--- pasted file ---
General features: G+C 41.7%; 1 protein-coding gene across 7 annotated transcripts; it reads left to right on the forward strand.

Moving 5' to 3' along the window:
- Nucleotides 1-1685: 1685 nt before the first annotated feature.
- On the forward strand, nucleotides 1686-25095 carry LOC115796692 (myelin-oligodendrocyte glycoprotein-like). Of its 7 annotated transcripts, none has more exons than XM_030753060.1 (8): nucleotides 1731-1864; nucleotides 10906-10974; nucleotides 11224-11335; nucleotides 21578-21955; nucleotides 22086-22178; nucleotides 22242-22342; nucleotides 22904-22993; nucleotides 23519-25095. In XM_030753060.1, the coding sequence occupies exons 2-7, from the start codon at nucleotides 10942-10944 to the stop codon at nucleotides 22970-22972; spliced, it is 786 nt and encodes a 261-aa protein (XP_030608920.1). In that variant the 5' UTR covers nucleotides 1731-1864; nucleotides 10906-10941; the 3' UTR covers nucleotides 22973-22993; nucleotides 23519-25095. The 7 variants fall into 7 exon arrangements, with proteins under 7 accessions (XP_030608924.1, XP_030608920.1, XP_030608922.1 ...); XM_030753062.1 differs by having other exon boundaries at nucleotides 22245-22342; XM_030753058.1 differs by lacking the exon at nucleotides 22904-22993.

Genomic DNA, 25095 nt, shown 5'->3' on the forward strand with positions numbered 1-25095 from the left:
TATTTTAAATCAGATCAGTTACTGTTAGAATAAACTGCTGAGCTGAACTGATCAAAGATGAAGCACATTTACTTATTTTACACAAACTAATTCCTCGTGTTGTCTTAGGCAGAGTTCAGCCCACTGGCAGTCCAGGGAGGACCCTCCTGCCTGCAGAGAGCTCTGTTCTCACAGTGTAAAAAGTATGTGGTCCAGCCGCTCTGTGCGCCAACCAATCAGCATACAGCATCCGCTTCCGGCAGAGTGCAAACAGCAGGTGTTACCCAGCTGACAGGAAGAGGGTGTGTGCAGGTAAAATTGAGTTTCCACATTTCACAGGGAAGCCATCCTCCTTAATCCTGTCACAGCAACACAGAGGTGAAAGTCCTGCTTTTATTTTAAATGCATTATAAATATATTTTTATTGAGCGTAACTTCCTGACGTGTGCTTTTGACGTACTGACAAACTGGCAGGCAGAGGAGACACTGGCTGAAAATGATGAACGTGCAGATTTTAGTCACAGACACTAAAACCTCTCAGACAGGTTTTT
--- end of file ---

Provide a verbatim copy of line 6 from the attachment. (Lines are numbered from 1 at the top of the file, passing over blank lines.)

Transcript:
TATTTTAAATCAGATCAGTTACTGTTAGAATAAACTGCTGAGCTGAACTGATCAAAGATGAAGCACATTTACTTATTTTACACAAACTAATTCCTCGTGTTGTCTTAGGCAGAGTTCAGCCCACTGGCAGTCCAGGGAGGACCCTCCTGCCTGCAGAGAGCTCTGTTCTCACAGTGTAAAAAGTATGTGGTCCAGCCGCTCTGTGCGCCAACCAATCAGCATACAGCATCCGCTTCCGGCAGAGTGCAAACAGCAGGTGTTACCCAGCTGACAGGAAGAGGGTGTGTGCAGGTAAAATTGAGTTTCCACATTTCACAGGGAAGCCATCCTCCTTAATCCTGTCACAGCAACACAGAGGTGAAAGTCCTGCTTTTATTTTAAATGCATTATAAATATATTTTTATTGAGCGTAACTTCCTGACGTGTGCTTTTGACGTACTGACAAACTGGCAGGCAGAGGAGACACTGGCTGAAAATGATGAACGTGCAGATTTTAGTCACAGACACTAAAACCTCTCAGACAGGTTTTT